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The Kansas City Star

‘Listening Is Not Literacy'; Jose Feliciano Encourages Use Of Braille


January 9, 2004
Copyright ©2004 The Kansas City Star. All rights reserved.

Renowned guitarist and bilingual singer/songwriter Jose Feliciano still performs the oldies that made him a Latin crossover artist in the late 1960s, including popular covers of "Light My Fire'' and "California Dreamin'.''

He just doesn't dwell on them.

"People expect certain songs from the past, and we do them,'' Feliciano said from his 18th-century farmhouse in Fairfield County, Conn. "But, for me, it's good to let the people know that I am growing as an artist, that I haven't stayed in the bag that they expect me to be in.

"I don't plan my shows, really,'' he said. "I believe in being spontaneous. We talk to the audience. We communicate with them.''

When Feliciano appears Saturday at a benefit for the Children's Center for the Visually Impaired, it's fair to assume that the subject of blindness will come up. Feliciano has been blind since birth.

"One of the most important things I hope (CCVI) does is educate the blind literally,'' Feliciano said. "By that I mean we need more Braille in their lives, because listening is not literacy. I don't think society realizes that, if you don't teach a blind child to read Braille, it's like not teaching a sighted child to read print.

"Definitely, the government has cut out programs in Braille without realizing that they're taking the literacy out of blind children's hands. And that's something that I'm very interested in pushing.''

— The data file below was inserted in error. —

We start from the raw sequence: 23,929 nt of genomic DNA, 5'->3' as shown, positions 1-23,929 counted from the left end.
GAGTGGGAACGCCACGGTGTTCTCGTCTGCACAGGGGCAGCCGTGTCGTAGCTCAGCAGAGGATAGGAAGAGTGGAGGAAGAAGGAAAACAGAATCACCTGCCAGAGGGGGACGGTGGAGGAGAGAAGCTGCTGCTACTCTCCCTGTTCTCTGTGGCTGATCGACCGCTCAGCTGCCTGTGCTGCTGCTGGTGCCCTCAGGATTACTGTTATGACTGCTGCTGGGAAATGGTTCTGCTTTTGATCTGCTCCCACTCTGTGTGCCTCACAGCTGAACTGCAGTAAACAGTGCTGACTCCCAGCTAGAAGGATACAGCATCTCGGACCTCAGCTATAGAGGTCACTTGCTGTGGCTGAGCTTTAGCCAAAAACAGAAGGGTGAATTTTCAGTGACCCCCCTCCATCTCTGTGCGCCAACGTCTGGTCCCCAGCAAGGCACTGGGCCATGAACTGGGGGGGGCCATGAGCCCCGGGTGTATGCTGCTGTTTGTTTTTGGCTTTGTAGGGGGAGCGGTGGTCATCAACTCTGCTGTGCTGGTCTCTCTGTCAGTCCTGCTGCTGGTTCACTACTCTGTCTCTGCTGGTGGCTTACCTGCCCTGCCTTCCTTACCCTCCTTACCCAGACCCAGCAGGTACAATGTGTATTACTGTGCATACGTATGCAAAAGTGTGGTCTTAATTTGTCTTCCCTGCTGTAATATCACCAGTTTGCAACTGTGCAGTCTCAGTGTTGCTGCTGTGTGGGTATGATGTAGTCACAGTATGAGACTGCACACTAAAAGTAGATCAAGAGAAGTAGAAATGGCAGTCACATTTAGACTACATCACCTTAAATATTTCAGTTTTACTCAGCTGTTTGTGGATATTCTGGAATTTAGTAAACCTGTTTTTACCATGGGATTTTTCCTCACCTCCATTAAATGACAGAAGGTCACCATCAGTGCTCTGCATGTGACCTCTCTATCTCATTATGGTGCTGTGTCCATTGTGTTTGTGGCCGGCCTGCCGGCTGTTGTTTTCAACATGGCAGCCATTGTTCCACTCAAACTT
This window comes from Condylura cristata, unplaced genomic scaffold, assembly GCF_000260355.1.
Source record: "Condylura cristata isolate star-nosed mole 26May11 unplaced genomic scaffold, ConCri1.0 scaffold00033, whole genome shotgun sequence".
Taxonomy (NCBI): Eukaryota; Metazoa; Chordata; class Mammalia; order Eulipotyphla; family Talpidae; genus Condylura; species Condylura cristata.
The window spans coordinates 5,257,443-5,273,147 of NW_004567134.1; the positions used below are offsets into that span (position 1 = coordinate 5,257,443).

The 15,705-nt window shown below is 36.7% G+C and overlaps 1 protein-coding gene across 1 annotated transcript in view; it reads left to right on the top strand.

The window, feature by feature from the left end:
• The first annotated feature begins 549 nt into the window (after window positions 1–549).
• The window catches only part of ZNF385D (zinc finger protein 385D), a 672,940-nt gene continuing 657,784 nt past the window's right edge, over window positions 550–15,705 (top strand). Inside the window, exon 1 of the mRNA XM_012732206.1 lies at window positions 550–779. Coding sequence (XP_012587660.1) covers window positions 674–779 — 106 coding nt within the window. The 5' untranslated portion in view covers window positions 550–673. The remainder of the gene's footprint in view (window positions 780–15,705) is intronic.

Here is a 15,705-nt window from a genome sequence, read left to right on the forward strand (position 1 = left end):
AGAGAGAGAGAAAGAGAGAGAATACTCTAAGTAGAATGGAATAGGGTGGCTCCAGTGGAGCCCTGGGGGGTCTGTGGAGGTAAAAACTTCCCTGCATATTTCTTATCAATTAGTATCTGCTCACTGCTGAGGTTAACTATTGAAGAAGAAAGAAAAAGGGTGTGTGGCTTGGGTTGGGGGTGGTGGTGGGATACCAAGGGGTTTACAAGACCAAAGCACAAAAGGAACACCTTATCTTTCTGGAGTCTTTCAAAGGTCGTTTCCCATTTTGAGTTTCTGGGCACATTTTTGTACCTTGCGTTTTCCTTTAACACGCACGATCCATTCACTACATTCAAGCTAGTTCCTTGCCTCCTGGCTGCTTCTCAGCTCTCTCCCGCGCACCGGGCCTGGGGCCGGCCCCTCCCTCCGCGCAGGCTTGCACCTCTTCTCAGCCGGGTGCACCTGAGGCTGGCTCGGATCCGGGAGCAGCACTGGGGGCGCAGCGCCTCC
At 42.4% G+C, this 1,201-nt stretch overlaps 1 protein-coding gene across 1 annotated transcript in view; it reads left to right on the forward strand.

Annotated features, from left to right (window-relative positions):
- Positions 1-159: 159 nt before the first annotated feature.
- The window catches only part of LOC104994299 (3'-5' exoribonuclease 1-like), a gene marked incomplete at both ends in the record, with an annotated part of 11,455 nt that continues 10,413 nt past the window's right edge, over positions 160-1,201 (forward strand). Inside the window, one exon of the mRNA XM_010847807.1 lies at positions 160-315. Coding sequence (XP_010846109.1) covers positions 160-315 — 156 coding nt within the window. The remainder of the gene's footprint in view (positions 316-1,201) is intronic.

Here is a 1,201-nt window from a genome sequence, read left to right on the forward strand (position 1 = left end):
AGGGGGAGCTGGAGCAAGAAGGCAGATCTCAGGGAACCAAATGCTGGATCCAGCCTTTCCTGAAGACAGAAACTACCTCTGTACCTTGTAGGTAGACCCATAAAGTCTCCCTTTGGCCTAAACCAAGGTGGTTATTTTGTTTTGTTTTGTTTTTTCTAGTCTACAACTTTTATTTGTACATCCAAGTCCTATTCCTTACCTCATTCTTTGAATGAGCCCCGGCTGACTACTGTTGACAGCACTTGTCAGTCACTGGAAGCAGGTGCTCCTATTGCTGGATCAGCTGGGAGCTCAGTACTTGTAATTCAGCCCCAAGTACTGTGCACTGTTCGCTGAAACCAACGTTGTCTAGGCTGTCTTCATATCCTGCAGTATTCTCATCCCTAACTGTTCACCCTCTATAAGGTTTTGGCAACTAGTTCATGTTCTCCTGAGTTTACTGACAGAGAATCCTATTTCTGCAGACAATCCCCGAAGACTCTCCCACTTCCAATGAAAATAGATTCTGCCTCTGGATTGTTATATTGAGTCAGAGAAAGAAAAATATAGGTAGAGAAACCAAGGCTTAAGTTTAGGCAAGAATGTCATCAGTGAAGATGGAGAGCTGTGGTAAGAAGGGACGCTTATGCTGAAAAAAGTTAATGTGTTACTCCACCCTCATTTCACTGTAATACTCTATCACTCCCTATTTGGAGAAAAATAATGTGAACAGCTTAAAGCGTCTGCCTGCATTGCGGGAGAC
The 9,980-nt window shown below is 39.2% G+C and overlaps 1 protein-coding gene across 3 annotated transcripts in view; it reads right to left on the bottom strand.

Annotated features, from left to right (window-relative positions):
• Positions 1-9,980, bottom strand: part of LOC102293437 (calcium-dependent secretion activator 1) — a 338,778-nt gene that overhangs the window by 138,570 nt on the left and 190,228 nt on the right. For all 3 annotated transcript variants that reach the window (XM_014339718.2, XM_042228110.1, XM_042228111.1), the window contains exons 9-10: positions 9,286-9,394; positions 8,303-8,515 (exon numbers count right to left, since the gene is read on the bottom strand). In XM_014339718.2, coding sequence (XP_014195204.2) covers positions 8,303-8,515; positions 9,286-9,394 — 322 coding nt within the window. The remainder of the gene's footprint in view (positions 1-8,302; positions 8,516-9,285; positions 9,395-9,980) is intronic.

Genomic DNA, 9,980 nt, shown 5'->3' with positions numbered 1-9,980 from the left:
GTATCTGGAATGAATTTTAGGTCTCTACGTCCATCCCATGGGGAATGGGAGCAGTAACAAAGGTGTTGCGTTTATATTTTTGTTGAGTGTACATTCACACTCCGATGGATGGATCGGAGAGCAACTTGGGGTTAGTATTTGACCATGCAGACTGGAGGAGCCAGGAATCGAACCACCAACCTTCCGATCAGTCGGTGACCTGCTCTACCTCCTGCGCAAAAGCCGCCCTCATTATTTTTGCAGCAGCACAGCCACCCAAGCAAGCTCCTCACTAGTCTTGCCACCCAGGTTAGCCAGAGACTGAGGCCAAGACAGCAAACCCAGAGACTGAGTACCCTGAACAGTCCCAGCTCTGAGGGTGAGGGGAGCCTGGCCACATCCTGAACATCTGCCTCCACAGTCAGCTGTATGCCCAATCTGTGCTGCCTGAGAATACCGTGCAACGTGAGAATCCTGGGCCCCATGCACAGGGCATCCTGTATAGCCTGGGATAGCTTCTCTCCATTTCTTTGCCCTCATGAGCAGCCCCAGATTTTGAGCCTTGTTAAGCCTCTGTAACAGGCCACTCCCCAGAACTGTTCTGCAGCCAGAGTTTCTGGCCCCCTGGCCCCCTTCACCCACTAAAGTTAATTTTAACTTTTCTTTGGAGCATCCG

Despite his commitment to visually impaired youth, Feliciano doesn't see himself as a role model.

"I'm not a presumptuous type of guy,'' he said. "If what I do inspires children or anyone, I'm very happy about that. But to come out from the batter's box and say, 'I am a role model,' you know, I don't do that. I let the music and the things that I do speak for themselves.

Born in Puerto Rico, Feliciano found music at age 3.

"My uncle played the Puerto Rican instrument called the cuatro, and I used to accompany him on a tin can - I played bongos,'' he recalled. "At 4, I played the harmonica. At the age of 5, I came to New York, and at 7, I started playing the concertina. I was introduced to the ukulele at the age of 8. Then I started delving into the guitar when I was 9. And, thank goodness, I played it that early. Because, when you start late, you don't have time to woodshed.''

Feliciano became a folk music performer in the 1960s and began recording in Spanish in 1966. His landmark English-language album, "Feliciano,'' earned him the best new artist Grammy Award in 1968.

He continues to record in English and Spanish. And, yes, he would like to have another big hit. Yet Feliciano's original 1970 Christmas song, "Feliz Navidad,'' keeps him on the radio year in and year out.

"The song has caught on because it's easy, it's simple,'' he said. "It isn't trying to send any tremendous psychological message, except that everybody should be happy on Christmas and have a happy time. That's what it was all about.''

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